OK, so forgive me for missing this crazy-ass “Good Morning America” report last week, but after coming across it today, I could stand silent no more and simply had to share: Turns out, new clothes are so freakin’ filthy and disgusting that even I am grossed out by them, and that’s saying a lot. Not sure about you folks, but, personally, I never wash new clothes before wearing them. Maybe I would — and something always told me I probably should — but I live in NYC so I don’t have a washer and dryer and it’s an expensive time suck to do laundry. (That said, I do get around to it. Eventually.) Anyway, sneaky “GMA” investigators bought a bunch of new shirts and crap, and then had a microbiologist test the fabric for contamination.
Ladies and gentlemen, the results will shock you.
Keep reading »
With all the recent swine flu hoopla, even the most hygienically-lax of us have begun giving second thoughts to our cleanliness—soaping up for at least fifteen seconds, coughing into our elbows, and using antibacterial gel every time we enter a new room. There are endless opportunities to sterilize and re-sterilize, and it seems that we intend to use all of them as often as humanly possible. We’re nothing if not clean at this point, right? Well, true for our hands, but what about one of those other appendages women use just as much—our purse? Keep reading »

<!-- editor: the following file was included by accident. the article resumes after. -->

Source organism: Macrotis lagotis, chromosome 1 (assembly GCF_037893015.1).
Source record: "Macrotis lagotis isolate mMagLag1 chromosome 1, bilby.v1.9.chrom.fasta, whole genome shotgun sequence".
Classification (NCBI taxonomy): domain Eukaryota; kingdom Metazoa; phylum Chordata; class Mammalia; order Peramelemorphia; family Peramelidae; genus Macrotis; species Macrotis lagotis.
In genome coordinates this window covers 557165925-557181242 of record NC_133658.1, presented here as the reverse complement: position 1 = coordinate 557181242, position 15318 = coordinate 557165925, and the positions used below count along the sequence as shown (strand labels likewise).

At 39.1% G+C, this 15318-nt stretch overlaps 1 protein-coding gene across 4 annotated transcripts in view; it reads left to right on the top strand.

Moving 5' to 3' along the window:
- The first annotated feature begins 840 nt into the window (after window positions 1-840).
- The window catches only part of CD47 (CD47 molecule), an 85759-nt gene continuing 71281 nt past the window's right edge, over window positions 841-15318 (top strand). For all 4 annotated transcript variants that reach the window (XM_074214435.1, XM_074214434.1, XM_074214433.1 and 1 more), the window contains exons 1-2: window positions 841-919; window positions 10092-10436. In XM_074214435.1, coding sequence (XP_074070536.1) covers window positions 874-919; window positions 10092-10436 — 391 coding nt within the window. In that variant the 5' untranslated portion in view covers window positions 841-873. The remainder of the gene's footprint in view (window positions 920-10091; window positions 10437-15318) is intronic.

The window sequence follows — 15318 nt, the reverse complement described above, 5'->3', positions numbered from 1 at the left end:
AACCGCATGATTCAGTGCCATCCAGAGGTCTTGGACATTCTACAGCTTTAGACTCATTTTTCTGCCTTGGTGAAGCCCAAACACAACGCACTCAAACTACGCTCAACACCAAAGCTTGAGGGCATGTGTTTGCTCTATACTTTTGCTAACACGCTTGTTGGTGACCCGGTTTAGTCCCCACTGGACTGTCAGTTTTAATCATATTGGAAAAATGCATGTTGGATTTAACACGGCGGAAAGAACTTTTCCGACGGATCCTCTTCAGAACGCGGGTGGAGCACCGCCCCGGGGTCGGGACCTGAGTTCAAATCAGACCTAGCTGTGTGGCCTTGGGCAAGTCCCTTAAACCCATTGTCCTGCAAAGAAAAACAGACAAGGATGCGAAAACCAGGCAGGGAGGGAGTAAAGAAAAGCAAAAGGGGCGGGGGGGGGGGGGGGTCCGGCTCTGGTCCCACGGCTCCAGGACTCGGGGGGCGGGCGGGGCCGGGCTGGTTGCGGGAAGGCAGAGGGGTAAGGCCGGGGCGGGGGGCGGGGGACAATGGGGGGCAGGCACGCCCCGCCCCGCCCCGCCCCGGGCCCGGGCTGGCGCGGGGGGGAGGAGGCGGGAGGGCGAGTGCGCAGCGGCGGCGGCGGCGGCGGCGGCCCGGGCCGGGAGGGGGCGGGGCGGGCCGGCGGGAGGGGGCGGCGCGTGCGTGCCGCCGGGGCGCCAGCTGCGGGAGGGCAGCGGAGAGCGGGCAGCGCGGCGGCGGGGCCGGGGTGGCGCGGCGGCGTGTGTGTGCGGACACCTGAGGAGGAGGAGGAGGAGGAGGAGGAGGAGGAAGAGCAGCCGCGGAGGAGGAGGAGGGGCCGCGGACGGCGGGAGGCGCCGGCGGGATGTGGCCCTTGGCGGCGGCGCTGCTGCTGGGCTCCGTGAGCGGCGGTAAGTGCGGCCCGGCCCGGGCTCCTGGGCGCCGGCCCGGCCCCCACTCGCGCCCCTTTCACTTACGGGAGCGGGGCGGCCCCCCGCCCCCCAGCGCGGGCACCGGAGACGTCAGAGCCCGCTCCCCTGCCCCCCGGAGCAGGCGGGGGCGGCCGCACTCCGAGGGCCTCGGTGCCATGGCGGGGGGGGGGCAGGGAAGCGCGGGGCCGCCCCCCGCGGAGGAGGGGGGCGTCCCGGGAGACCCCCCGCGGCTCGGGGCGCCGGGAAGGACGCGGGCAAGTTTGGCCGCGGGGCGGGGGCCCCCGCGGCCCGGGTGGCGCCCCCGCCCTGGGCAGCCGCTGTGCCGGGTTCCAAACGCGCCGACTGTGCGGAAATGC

The toilets in public restrooms might look disgusting, but right now you’re touching something that could be even more covered in germs. A microbiologist in the U.K. examined samples from 33 keyboards and found a variety of nasty bugs, including E. coli and coliform bacteria, which is associated with fecal matter. One of the keyboards he inspected had to be removed from the office because it was FIVE times dirtier than the toilet seat and had 150 times the acceptable limit of bacteria. Gross. Basically, you have a choice: either wash your hands after going to the bathroom, or don’t eat anything after touching your keyboard. [The Guardian, U.K.] Keep reading »